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ALASKA VOLCANO OBSERVATORY WEEKLY UPDATE
U.S. Geological Survey
Friday, November 19, 2021, 2:35 PM AKST (Friday, November 19, 2021, 23:35 UTC)


SEMISOPOCHNOI VOLCANO (VNUM #311060)
51°55'44" N 179°35'52" E, Summit Elevation 2625 ft (800 m)
Current Volcano Alert Level: WATCH
Current Aviation Color Code: ORANGE

The eruption at Semisopochnoi continues. Small explosions producing low-level ash clouds from the north crater of Mount Cerberus on Semisopochnoi Island occurred multiple times per day throughout the last week. These explosions were detected by local seismic sensors, local and regional infrasound sensors, and, when weather conditions allowed, webcam and satellite images. Most ash emissions rose to ~1.5 to 3.0 km (5,000 to 10,000 ft) above sea level and typically dissipated within 50 km (30 mi) of the volcano.

Small explosions that result in minor ash deposits within the vicinity of the active north crater of Mount Cerberus, and ash clouds typically under 10,000 ft above sea level have characterized the recent activity and show no signs of abating.

Semisopochnoi is monitored by local seismic and infrasound sensors, satellite data, web cameras, and remote infrasound and lightning networks.


Remote Semisopochnoi volcano occupies the largest, young volcanic island in the western Aleutians. The volcano is dominated by a 5-mile (8 km) diameter caldera that contains a small lake and several post-caldera cones and craters. The age of the caldera is not known with certainty but is likely early Holocene. Prior to 2018, the previous known historical eruption of Semisopochnoi occurred in 1987, probably from Sugarloaf Peak on the south coast of the island, but details are lacking. Another prominent, young post-caldera landform is Mount Cerberus, a three-peaked cone cluster in the southwest part of the caldera. The island is uninhabited and part of the Alaska Maritime National Wildlife Refuge. It is located 40 miles (65 km) northeast of Amchitka Island and 130 miles (200 km) west of Adak.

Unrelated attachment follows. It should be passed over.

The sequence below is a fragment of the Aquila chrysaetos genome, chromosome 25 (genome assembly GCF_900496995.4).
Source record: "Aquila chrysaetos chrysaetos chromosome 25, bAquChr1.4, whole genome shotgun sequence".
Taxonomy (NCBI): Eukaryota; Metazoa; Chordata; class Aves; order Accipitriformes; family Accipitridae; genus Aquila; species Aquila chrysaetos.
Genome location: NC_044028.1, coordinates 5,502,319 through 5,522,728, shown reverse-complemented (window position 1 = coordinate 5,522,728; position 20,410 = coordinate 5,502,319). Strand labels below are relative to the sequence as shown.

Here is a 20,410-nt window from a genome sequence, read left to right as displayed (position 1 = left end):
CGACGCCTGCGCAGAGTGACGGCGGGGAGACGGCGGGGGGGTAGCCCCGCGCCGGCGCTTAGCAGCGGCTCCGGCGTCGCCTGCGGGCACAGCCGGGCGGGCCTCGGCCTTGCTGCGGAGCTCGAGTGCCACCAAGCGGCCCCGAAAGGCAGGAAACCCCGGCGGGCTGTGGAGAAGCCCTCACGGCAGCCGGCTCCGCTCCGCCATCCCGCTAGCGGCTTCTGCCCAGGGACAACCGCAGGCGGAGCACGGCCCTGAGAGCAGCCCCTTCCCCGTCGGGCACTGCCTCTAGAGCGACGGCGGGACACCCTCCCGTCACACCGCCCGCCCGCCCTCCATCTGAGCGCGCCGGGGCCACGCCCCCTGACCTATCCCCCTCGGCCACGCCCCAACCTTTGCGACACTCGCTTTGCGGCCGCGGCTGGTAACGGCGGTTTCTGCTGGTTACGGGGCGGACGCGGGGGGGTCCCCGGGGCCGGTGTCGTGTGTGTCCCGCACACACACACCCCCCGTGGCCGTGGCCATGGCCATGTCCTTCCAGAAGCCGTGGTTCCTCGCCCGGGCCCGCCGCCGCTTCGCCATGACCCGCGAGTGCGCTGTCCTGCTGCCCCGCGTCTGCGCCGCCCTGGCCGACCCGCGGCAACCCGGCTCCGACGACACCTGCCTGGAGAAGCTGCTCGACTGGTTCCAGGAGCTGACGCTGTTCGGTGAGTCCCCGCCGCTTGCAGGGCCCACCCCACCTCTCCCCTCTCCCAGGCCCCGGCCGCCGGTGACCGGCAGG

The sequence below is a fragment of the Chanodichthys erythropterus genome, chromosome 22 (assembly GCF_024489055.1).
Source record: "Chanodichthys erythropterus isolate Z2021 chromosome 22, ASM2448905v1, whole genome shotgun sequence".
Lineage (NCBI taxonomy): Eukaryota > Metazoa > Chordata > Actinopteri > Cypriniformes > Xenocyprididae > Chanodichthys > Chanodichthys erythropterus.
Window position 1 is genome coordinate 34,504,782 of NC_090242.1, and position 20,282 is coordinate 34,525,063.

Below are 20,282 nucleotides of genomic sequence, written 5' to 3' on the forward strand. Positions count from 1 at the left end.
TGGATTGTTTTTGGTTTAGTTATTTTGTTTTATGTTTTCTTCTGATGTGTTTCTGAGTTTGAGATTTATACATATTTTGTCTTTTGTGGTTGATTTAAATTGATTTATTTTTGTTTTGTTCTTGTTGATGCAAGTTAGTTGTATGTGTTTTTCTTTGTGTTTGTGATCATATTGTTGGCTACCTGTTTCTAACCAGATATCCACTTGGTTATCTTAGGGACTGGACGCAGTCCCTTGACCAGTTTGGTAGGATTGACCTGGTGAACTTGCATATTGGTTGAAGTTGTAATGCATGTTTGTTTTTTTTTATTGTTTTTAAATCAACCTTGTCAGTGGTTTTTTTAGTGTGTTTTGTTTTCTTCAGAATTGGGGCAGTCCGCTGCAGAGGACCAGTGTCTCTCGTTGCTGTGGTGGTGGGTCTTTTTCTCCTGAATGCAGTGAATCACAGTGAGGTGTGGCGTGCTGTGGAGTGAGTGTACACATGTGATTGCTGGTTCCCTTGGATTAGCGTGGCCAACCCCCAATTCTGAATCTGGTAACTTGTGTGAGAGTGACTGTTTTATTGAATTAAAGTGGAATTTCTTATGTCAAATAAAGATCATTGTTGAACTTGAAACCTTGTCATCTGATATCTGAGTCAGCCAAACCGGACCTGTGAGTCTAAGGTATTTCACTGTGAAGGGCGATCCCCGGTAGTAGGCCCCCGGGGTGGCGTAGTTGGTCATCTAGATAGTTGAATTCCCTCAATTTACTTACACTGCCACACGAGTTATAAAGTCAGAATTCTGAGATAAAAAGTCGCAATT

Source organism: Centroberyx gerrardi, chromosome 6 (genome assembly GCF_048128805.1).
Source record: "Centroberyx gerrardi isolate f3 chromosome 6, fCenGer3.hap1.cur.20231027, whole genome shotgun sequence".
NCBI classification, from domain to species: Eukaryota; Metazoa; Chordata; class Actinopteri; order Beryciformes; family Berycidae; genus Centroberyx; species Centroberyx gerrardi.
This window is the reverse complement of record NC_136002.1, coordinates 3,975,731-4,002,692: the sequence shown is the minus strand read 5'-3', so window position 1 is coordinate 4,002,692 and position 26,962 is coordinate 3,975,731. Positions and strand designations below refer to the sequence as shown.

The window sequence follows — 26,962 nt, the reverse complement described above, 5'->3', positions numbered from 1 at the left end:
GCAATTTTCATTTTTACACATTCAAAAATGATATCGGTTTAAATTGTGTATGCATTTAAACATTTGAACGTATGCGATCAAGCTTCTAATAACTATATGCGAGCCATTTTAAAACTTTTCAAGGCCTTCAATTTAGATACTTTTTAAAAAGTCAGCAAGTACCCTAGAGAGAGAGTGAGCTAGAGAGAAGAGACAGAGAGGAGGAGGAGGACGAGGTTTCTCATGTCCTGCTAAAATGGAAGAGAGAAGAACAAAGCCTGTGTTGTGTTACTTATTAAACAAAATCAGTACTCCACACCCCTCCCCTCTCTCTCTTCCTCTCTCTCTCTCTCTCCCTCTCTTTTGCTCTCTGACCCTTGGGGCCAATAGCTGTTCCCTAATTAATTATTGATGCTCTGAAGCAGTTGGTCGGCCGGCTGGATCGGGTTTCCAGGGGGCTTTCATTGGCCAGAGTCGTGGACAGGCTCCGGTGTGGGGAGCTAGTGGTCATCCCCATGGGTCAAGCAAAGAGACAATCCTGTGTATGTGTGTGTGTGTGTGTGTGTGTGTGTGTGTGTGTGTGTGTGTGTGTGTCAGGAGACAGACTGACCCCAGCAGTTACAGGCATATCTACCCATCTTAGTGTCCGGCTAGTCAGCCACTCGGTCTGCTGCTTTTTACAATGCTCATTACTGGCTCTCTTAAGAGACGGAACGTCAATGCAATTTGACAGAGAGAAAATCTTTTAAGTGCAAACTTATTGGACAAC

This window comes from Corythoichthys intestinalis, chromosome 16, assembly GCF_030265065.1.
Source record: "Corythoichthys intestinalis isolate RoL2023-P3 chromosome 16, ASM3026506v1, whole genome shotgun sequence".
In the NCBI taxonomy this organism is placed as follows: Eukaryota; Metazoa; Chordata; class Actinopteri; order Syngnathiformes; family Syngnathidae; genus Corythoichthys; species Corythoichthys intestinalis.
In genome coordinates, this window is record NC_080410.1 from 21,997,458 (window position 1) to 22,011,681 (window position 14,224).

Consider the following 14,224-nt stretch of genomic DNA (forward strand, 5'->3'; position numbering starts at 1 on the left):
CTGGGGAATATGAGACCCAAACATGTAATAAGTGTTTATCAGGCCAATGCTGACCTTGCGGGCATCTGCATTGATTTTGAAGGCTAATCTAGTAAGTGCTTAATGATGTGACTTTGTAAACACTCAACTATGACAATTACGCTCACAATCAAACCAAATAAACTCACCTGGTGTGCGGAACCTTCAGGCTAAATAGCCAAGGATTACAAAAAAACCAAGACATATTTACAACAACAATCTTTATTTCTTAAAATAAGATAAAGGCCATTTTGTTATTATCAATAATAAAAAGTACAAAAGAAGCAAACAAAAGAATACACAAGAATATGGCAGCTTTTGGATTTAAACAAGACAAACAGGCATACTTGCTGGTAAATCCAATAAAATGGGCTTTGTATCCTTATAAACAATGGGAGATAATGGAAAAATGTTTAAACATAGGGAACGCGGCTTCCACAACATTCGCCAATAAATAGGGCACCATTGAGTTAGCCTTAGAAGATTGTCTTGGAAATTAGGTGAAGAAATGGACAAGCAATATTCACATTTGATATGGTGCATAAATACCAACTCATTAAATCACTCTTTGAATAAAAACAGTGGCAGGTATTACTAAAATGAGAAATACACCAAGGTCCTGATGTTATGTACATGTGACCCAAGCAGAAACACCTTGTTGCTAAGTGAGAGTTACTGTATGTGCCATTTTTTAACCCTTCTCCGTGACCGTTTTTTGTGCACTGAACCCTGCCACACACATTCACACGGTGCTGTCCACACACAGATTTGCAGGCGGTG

GREAT SITKIN VOLCANO (VNUM #311120)
52°4'35" N 176°6'39" W, Summit Elevation 5709 ft (1740 m)
Current Volcano Alert Level: WATCH
Current Aviation Color Code: ORANGE

Lava effusion has slowed or paused at Great Sitkin. Satellite data from Wednesday, November 17, shows that the extent of the dome and lava flows had not changed since November 10. Seismicity is slightly above background levels. Elevated surface temperatures were detected through light cloud cover most days this week. Steam emissions were occasionally observed in clear web camera views.